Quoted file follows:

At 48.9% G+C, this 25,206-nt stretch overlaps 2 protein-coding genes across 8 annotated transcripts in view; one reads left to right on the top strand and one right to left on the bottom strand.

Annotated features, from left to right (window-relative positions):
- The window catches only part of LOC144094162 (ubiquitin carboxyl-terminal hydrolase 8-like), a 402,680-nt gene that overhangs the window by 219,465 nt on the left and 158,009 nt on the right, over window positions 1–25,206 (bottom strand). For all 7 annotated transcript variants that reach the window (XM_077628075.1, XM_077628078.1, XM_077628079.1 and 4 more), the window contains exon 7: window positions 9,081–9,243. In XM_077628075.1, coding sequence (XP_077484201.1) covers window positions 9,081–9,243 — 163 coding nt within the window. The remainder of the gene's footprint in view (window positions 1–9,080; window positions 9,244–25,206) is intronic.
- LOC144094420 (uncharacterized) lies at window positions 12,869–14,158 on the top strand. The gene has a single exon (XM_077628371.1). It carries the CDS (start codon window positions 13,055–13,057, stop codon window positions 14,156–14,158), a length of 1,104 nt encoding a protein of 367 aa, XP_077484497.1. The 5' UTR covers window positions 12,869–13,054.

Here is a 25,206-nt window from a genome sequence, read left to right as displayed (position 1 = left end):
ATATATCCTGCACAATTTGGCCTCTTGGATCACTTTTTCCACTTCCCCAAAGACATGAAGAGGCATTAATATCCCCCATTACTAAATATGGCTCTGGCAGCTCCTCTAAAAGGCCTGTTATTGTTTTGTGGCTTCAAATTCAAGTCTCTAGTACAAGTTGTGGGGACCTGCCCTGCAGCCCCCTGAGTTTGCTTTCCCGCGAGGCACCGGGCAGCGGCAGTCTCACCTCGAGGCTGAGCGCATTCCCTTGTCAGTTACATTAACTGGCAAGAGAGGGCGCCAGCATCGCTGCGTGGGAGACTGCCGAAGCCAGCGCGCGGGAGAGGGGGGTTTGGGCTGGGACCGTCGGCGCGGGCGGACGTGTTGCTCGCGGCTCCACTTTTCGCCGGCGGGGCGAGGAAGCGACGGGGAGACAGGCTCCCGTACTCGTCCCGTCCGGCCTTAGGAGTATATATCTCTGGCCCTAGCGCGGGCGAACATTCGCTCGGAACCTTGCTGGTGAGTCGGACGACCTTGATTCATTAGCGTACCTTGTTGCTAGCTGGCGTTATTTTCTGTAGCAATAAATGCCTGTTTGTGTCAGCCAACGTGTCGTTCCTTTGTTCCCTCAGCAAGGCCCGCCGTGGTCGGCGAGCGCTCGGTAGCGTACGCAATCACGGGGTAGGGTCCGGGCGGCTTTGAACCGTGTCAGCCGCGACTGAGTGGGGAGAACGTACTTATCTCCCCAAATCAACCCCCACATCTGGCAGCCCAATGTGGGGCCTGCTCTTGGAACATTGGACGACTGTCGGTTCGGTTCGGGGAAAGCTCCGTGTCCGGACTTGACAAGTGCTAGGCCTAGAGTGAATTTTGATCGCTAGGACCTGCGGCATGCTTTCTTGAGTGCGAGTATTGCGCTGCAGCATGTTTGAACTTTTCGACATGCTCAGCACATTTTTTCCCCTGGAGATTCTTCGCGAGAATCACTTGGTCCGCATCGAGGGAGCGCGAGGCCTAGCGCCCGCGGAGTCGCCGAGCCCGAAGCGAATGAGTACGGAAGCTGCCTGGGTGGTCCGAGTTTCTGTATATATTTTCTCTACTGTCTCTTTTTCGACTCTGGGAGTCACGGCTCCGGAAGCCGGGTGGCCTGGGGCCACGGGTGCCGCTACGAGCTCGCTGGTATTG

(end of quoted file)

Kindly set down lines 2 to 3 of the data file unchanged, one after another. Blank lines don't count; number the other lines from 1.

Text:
Annotated features, from left to right (window-relative positions):
- The window catches only part of LOC144094162 (ubiquitin carboxyl-terminal hydrolase 8-like), a 402,680-nt gene that overhangs the window by 219,465 nt on the left and 158,009 nt on the right, over window positions 1–25,206 (bottom strand). For all 7 annotated transcript variants that reach the window (XM_077628075.1, XM_077628078.1, XM_077628079.1 and 4 more), the window contains exon 7: window positions 9,081–9,243. In XM_077628075.1, coding sequence (XP_077484201.1) covers window positions 9,081–9,243 — 163 coding nt within the window. The remainder of the gene's footprint in view (window positions 1–9,080; window positions 9,244–25,206) is intronic.